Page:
NEW YORK — The Utah Jazz beat the New York Knicks, 108-93, Sunday night at Madison Square Garden as Donovan Mitchell and Jordan Clarkson combined for 59 points.

High notes

  • When you need guys who can just make buckets, it’s pretty nice to have Mitchell and Clarkson on your team. They are just such incredible offensive players and on nights when they are making tough shots and doing it in a number of ways, while also competing on the defensive end and fighting for boards and making great passes, they just look a cut above the rest and it’s not really close. Mitchell was phenomenal from 3 against the Knicks (going 7 of 12) and Clarkson only made a single 3-pointer but he grinded from the inside through traffic.
  • I’ve written quite a bit about patience recently and there was reason again on Sunday to point it out. Sometimes it does not look pretty — like when Clarkson pump-fakes 10 times before actually getting an open look, or when Rudy Gay pass fakes and swings his arms around with the ball five times before going up. But it doesn’t have to look pretty! It can be as ugly as it needs to be as long as it’s effective. If a player gets stuck and they are getting trapped or hounded sometimes all it takes is some basic pivots and fakes and they can get the space they need to get an open look. 
    “That’s sometimes the pace I have to play at. If I’m able to read what the defense is doing — using ball fakes, shot fakes — that usually frees up myself or causes somebody else to have to do something. So just trying to stay patient and play aggressive.” — Jordan Clarkson
  • When Royce O’Neale is willing and aggressive with the ball, the Utah Jazz are a better team. Period. He needs to take every open look that he gets. He’s a 41% 3-point shooter and he needs to act like it. He doesn’t always, but he did against the Knicks (save a couple of times, but nobody is perfect) and it paid off in the form of a well-rounded 14-point, five-rebound game for O’Neale.
    “I tell him to shoot it every time he touches it.” — Donovan Mitchell
  • This wasn’t the cleanest game for the Jazz, but there wasn’t much that they did wrong either. There were some really good moments on the defensive end (a season-high in blocks for the team with 11) and some really impressive passing and cutting performances. Then, when the Knicks cut the game down to low single digits in the fourth quarter, the Jazz played composed throughout the home stretch and made sure that the game wasn’t in question. Pretty much everyone did their job, and did it right. That’s pretty good.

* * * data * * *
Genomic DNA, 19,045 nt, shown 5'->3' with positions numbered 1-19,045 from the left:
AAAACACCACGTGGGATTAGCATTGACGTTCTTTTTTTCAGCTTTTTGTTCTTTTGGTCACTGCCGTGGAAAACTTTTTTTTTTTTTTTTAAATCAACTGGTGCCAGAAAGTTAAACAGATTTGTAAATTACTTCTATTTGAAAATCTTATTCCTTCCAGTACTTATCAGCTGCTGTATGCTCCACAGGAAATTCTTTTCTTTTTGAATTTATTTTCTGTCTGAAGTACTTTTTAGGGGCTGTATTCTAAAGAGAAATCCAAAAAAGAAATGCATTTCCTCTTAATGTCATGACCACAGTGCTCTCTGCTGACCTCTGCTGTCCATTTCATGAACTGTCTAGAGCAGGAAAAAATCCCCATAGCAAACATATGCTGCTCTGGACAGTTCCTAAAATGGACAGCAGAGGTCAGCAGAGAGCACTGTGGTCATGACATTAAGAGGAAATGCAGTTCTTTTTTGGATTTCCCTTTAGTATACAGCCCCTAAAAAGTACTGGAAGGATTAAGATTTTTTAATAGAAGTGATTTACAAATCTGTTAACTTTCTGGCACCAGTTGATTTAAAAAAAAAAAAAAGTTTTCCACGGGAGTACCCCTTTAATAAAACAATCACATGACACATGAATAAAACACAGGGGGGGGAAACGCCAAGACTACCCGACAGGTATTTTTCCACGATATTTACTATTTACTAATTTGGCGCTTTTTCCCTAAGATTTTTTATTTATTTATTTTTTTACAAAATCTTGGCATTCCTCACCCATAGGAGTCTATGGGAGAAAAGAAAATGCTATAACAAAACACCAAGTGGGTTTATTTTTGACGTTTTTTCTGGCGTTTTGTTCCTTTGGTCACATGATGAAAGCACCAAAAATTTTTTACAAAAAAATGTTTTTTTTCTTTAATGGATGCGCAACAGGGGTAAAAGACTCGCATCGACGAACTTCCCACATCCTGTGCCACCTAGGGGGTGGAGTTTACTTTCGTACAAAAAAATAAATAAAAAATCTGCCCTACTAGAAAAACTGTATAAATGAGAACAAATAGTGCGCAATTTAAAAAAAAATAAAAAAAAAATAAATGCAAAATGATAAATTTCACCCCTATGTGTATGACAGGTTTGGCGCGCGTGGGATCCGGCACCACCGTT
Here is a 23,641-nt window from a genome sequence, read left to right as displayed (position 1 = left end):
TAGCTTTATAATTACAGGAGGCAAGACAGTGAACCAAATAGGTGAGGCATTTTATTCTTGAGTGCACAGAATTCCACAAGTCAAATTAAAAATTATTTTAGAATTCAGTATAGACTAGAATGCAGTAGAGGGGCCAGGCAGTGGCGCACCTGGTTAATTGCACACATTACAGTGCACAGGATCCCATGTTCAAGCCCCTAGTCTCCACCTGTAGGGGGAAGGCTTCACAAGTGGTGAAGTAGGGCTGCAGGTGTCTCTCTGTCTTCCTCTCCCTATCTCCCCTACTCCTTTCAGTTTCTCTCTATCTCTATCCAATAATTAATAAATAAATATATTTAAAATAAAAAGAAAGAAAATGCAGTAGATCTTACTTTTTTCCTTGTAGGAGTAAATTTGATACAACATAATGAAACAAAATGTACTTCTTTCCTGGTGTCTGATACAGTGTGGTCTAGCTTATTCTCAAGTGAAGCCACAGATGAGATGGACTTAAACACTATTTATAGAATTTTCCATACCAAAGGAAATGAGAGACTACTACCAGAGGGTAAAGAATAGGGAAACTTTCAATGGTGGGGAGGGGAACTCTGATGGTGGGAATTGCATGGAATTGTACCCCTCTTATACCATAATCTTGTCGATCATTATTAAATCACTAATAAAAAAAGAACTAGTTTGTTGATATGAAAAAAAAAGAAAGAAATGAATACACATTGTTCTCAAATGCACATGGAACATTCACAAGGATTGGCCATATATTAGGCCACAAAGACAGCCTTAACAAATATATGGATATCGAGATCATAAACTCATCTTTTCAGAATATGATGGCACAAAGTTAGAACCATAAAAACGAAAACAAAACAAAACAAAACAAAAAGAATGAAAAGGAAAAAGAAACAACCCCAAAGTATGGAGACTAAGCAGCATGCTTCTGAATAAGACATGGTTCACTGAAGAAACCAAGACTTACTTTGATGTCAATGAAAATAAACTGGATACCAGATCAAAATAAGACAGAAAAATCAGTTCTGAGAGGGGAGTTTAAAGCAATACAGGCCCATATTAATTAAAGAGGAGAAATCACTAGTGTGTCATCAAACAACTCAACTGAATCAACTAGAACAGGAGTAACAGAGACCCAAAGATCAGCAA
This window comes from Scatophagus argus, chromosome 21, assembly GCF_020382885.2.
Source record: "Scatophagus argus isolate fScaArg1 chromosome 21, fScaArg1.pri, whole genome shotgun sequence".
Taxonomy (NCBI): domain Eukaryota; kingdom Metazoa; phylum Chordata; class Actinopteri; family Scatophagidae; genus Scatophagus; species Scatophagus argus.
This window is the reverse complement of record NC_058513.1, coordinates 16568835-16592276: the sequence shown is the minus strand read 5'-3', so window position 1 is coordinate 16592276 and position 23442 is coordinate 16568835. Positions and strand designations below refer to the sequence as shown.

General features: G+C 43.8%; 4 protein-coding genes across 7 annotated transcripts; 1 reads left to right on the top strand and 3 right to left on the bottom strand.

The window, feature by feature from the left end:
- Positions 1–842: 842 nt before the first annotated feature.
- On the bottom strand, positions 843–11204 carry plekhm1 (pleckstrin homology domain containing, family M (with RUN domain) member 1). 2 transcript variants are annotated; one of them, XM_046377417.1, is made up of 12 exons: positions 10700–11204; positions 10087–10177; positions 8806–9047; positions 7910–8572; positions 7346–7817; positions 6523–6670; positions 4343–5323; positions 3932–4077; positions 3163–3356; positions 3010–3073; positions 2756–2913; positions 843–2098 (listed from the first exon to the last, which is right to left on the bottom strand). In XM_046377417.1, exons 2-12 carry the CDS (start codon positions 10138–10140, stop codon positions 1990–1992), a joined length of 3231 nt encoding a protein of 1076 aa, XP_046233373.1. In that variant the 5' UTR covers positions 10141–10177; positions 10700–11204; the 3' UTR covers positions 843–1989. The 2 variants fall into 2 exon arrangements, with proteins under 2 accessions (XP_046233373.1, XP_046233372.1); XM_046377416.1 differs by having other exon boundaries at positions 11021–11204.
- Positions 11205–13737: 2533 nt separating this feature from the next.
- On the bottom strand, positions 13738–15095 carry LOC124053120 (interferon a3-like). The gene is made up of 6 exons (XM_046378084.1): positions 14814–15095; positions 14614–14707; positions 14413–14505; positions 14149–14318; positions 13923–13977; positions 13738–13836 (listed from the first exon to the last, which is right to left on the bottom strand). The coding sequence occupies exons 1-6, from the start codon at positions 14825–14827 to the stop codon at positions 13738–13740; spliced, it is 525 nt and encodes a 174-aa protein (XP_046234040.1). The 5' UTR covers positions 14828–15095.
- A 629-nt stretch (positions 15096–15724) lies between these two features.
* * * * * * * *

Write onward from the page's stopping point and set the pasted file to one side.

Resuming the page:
Low notes

  • The Jazz take a lot of euro-fouls (some call them take fouls — the ones that they purposefully use to stop a fast break). That’s meant a lot of clear path foul reviews for the Jazz. Something I’ve been worried about recently is something that the Knicks tried to do, and succeeded in once — just getting the ball into the air when they see a Jazz player coming to make the euro-foul, earning them an easy three free throws. If teams know that the Jazz utilize the euro-foul, it could be a trend that we start to see. Something to keep an eye on. 
  • Bojan’s Bogdanovic (sidelined with a left calf strain) was wearing a beautiful green track suit, but I was immediately out on the outfit when I saw that instead of drawstrings in the hoodie and the waistband, there were like handkerchiefs instead. I do not even pretend to be a fashion expert but I like to think I have a bit of an eye for style and Bogdanovic is usually an incredibly clean dresser, but those handkerchief strings were objectively horrible.
  • Once again shorthanded (no Bogdanovic, Mike Conley rested, Trent Forrest out with a right wrist sprain, Danuel House out with a left knee bone bruise), some of the shine from the last few games with Nickeil Alexander-Walker and Jared Butler started to wear off and you could feel that the Jazz weren’t at full strength. I feel like the Jazz actually acquitted themselves pretty well despite some of the struggles of the players that have stepped up in recent days. It’s just a reminder that even if some of the low-usage players have good games, it’s the Jazz’s most experienced and most effective players that they’ll need in the long run.

Flat notes

  • So frustrating to see the Jazz cough up turnovers and lose a fast break possession because the guy leading the break is stripped by an opposing player that is trailing. I asked Mitchell if it’s a fair criticism to say that the Jazz need to call “wolf” to their teammates so it doesn’t happen so often.
    “Yeah, it is, but it isn’t. Because sometimes the ball handler doesn’t hear. As much as you want to scream it and yell it, sometimes it’s loud. There’s so many factors that go into it. And sometimes when you’re the ball handler you’re not listening to what’s behind you...So, you know, it’s tough.” — Donovan Mitchell
  • The New York Knicks are paying Julius Randle $20 million a year. That’s it. That’s the note.